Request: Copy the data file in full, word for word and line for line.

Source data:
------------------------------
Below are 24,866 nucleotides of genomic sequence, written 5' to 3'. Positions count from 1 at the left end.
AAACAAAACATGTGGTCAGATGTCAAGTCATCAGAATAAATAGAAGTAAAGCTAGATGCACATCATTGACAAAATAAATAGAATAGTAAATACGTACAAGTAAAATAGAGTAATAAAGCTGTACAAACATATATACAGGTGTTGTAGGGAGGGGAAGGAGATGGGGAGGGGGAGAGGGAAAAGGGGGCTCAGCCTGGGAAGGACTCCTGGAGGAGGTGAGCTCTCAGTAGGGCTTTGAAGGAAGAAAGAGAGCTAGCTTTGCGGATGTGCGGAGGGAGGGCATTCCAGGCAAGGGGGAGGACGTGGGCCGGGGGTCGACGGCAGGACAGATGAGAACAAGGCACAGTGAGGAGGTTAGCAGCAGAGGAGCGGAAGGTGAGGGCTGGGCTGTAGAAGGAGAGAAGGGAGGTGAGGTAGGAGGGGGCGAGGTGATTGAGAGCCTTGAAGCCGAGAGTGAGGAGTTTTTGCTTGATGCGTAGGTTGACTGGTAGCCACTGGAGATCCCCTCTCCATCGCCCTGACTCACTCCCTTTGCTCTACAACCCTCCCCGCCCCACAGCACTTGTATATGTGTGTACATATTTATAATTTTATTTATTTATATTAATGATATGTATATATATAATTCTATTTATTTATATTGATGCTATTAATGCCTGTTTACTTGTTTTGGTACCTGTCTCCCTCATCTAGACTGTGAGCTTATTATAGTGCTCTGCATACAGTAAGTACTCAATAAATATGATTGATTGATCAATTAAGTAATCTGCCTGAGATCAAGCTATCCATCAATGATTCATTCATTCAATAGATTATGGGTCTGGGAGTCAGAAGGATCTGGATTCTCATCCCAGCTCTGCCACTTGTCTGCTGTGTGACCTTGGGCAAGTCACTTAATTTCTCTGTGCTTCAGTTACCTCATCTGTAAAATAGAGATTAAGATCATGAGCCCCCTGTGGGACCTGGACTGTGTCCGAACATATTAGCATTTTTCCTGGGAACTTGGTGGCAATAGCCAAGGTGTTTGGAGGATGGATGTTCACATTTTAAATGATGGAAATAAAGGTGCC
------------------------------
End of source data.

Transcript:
Below are 24,866 nucleotides of genomic sequence, written 5' to 3'. Positions count from 1 at the left end.
AAACAAAACATGTGGTCAGATGTCAAGTCATCAGAATAAATAGAAGTAAAGCTAGATGCACATCATTGACAAAATAAATAGAATAGTAAATACGTACAAGTAAAATAGAGTAATAAAGCTGTACAAACATATATACAGGTGTTGTAGGGAGGGGAAGGAGATGGGGAGGGGGAGAGGGAAAAGGGGGCTCAGCCTGGGAAGGACTCCTGGAGGAGGTGAGCTCTCAGTAGGGCTTTGAAGGAAGAAAGAGAGCTAGCTTTGCGGATGTGCGGAGGGAGGGCATTCCAGGCAAGGGGGAGGACGTGGGCCGGGGGTCGACGGCAGGACAGATGAGAACAAGGCACAGTGAGGAGGTTAGCAGCAGAGGAGCGGAAGGTGAGGGCTGGGCTGTAGAAGGAGAGAAGGGAGGTGAGGTAGGAGGGGGCGAGGTGATTGAGAGCCTTGAAGCCGAGAGTGAGGAGTTTTTGCTTGATGCGTAGGTTGACTGGTAGCCACTGGAGATCCCCTCTCCATCGCCCTGACTCACTCCCTTTGCTCTACAACCCTCCCCGCCCCACAGCACTTGTATATGTGTGTACATATTTATAATTTTATTTATTTATATTAATGATATGTATATATATAATTCTATTTATTTATATTGATGCTATTAATGCCTGTTTACTTGTTTTGGTACCTGTCTCCCTCATCTAGACTGTGAGCTTATTATAGTGCTCTGCATACAGTAAGTACTCAATAAATATGATTGATTGATCAATTAAGTAATCTGCCTGAGATCAAGCTATCCATCAATGATTCATTCATTCAATAGATTATGGGTCTGGGAGTCAGAAGGATCTGGATTCTCATCCCAGCTCTGCCACTTGTCTGCTGTGTGACCTTGGGCAAGTCACTTAATTTCTCTGTGCTTCAGTTACCTCATCTGTAAAATAGAGATTAAGATCATGAGCCCCCTGTGGGACCTGGACTGTGTCCGAACATATTAGCATTTTTCCTGGGAACTTGGTGGCAATAGCCAAGGTGTTTGGAGGATGGATGTTCACATTTTAAATGATGGAAATAAAGGTGCC